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Saturday, 3 October 2015

Pink Elephant HVS **

This summer has been very frustrating for me: poor weather, an almost dislocated shoulder in April and a penicillin-resistant chest infection all July triggered a no-proper-climbing summer. But then early autumn brought some Indian summer and we used it last weekend with a kayak trip to the Isle of May and Robbie and I decided to climb on the Dubh Loch this Saturday. As we have signed up for the Dundee 10 miler on the 1st of November we decided to do a jog in. Here is Robbie approaching the forest of the Glittering Skellies walk...
... and here we descend, just before the final climb to Broad Cairn, to the Dubh Loch. 
When we arrived we saw another party on the Blue Max.
We decided to do the Pink Elephant or more correctly the Dinosaur-Pink Elephant combination. It is with 320 m one of the longest rock climbs in Britain. J.W. Stenhouse and B.T.Lawrie climbed the Dinosaur on the 25th of July 1964 and J. Grieve and A. Fyffe then climbed the Pink Elephant above the terrace on the 14th of June 1969. Here is Robbie starting the climb near the lowest point of the slabs. The final groove is high above just below the sky.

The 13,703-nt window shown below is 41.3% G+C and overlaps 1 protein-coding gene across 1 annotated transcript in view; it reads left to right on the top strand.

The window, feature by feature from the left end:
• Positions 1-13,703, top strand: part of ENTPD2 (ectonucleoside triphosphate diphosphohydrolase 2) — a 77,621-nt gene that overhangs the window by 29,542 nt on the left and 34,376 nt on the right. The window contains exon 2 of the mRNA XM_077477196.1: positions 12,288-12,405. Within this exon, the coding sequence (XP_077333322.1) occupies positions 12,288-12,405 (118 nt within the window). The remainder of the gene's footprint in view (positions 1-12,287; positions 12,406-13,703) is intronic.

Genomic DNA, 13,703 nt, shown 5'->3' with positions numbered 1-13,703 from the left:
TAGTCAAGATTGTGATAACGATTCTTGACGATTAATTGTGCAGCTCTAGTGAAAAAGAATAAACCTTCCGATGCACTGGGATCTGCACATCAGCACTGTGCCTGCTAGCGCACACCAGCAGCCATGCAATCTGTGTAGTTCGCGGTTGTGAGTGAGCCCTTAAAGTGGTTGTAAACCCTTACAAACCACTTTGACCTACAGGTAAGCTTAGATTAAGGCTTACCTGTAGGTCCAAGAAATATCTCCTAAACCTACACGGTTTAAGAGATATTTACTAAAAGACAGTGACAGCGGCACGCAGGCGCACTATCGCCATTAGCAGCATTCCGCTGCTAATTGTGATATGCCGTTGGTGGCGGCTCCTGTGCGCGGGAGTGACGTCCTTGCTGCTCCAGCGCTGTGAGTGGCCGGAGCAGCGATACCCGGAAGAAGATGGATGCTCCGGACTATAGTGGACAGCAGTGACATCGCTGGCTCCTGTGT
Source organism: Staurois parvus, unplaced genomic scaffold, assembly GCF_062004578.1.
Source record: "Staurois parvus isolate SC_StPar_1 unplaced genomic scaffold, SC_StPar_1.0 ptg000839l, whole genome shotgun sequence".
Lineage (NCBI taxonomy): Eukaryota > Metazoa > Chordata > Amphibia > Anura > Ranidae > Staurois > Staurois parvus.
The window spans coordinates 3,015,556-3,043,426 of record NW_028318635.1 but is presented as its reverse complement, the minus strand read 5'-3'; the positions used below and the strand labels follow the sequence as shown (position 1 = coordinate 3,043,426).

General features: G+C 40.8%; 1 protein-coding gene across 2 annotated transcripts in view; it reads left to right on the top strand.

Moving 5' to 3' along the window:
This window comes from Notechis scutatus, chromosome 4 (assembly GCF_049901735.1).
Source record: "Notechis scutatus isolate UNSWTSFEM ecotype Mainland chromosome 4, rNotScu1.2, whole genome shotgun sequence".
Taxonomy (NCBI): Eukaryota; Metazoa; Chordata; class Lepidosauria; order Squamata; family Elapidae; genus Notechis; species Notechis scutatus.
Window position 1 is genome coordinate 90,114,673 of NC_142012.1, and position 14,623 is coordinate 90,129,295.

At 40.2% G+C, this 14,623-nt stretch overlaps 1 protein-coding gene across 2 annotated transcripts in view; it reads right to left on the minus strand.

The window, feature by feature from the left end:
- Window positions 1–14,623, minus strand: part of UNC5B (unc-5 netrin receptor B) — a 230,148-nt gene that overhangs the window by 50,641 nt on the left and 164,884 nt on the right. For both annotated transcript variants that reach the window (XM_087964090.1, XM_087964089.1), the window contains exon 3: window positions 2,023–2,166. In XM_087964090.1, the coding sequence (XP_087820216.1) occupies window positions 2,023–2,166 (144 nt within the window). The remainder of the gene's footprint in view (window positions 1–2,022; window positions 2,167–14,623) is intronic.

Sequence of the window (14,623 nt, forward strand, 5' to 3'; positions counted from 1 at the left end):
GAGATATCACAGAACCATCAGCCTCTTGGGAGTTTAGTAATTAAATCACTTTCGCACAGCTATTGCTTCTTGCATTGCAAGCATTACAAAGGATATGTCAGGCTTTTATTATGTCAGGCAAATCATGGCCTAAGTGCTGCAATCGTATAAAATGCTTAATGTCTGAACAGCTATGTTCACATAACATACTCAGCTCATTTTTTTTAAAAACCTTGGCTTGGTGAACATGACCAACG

The whole climb is a sea of grey granite. This is me on pitch 2 in a photo taken from Alistair Todd who was next door.
Here is Robbie starting ...
 ... and continuing the overlaps on pitch 3...
 ... and here I start pitch 4.
Here is Robbie in a corner above the terrace, the grassy bit that splits the lower from the upper slabs.
I then got a wet 4b pitch which felt much harder as it involved climbing soaking wet overhangs. Here I am preparing to do the crux move of that  pitch.
We reached a good belay before the final two 5a pitches. As I had climbed very little this year I offered Robbie the lead of both pitches for me picking up his rucksack. Here he is high above the Dubh Loch on a good belay.
Pitch 7 involves climbing a tapering slab...
... followed by good moves onto a huge piece of rock and a tenuous move for a knife edge on the left side of the final groove. Here is Robbie preparing the move onto big chunk of rock... 
... checking the moves.
The final groove involved 45 m of slimy rock but luckily with plenty back and footing, a technique well known to winter activists. Here is Robbie at the top.
I went down the spooky central gully with plenty of clean granite from recent rock falls to collect Robbie's rucksack. Back up to just below Broad Cairn and a long rucksack job back to the car which we reached just before 8 pm. Dubh Loch days are never short, especially when jogging in from Glen Clova.


Stone Sample Boards said...

It's a irritative adventure

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